LeeC2202 TS Rookie

    Xbox Live has always forced Indie and Arcade developers to include a trial version of the game that can be unlocked. If people like the trial, they unlock the full version, if they don't, they delete it. No refunds required and the buyer feels safe in the knowledge that they're not going to get shafted by a quick-buck developer trying to palm rubbish off onto unsuspecting gamers. Of course, the problem with PC gaming, is that people would get the trial version, and then download a crack to unlock it... such is the nature of PC gaming unfortunately.

    The problem is, the games industry has had it easy for far too long with their ability to sell without any accountability, due to the non-returnable nature of games. It was only a matter of time that some form of protection would appear for gamers, and this is the end result.

    What I don't think Steam fully understand yet though, is the scope the digital protection laws are going to extend to, to protect the buyer. I think they're going to get a bit of a wake up call when they are fully implemented. Because not only do they protect the buyer at the time of the purchase, they also protect the buyer at any time the digital product is updated with a patch. So if you buy Game X and it works fine, and then a patch is released that breaks the game, or turns it into something that is of less value and quality than the original game, then you will have the same rights as if you had just purchased the game in that condition. Interesting to note, is that this will also apply to firmware updates in other devices, like phones or tablets. I suspect that this means that rollback will become a mandatory option.

    They will also have to be very careful about how they handle potential system abuse. Implementing any kind of conditions on refunds could be seen as unfair contractual terms, which will also be prohibited under the new laws. October in the UK is going to bring some major changes to digital consumer law, something that is long overdue... it will be interesting to see how that affects software developers across a much wider scope than just Steam games.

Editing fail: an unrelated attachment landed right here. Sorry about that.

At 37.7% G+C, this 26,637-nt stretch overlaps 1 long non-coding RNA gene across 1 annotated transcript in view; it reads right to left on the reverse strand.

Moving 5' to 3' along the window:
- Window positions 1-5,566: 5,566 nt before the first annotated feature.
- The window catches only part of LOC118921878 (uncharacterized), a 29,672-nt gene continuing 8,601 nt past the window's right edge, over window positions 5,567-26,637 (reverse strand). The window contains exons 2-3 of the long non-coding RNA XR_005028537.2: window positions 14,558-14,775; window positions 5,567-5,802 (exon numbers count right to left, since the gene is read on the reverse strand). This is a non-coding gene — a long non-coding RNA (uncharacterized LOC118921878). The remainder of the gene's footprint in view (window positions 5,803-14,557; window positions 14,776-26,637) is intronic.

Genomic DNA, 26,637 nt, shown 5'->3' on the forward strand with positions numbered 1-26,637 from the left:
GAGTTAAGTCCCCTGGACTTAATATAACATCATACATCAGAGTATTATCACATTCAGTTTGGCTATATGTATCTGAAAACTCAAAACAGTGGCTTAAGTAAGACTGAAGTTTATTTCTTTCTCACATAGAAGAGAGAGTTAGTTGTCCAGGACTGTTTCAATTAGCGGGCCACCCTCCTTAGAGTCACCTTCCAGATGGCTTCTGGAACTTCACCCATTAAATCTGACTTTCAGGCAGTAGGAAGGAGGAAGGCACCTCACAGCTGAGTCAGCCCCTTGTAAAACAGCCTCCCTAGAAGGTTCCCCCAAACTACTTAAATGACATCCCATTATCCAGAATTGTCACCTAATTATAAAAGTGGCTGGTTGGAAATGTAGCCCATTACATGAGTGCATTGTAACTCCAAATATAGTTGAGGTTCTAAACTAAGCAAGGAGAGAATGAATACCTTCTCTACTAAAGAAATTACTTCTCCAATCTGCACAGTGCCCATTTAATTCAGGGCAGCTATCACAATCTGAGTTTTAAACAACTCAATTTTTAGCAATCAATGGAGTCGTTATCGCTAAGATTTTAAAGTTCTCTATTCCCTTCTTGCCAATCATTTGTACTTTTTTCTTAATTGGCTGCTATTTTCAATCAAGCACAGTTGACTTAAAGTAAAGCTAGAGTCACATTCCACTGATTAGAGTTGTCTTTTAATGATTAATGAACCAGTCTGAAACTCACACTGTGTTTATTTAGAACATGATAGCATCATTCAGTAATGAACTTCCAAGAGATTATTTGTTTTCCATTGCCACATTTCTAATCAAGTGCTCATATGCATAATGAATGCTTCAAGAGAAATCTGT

If it clears out the quick-buck developers from the marketplace, then it can only be a good thing. It will certainly put an end to this pre-release review embargo to boost sales, because every game will be returnable. It's going to get interesting...
  20. Emexrulsier

    Emexrulsier TS Evangelist Posts: 560   +59

    Maybe enough refunds towards a certain piece of software whilst teach devs that ppl are sick and tired of being offered utter tosh that should never have been released let alone charged for. If you spend the time and build a game etc that is decent then you have nothing to fear. Like already mentioned people are getting annoyed by lacks of demos and being charged to beta test with the new trend of paying for "early access", it doesn't do anything for the community they release a shed loads of sub par games into the market place dinting their company image.
  21. boagz

    boagz TS Enthusiast Posts: 103

    But what if a game only has an 8 hour campaign? Giving someone 5 or more hours to play it would give them a chance to beat 75 or more % of it. Some people just like to play games for their campaigns. You might say that an 8 hour campaign isnt enough, but the amount of work for these games can still be astronomical. Not too mention indie games where they only want to create a 5 to 8 hour experience.
  22. yRaz

    yRaz TS Evangelist Posts: 2,145   +1,221

    because it's easier to pirate a game than to buy it on steam and get a refund.
  23. Randomthom

    Randomthom TS Enthusiast Posts: 50   +17

    Side-note, imo Early access games should be refundable up to 14 days after their FULL release date and hours spent playing prior to full release do not count against the 2 hours.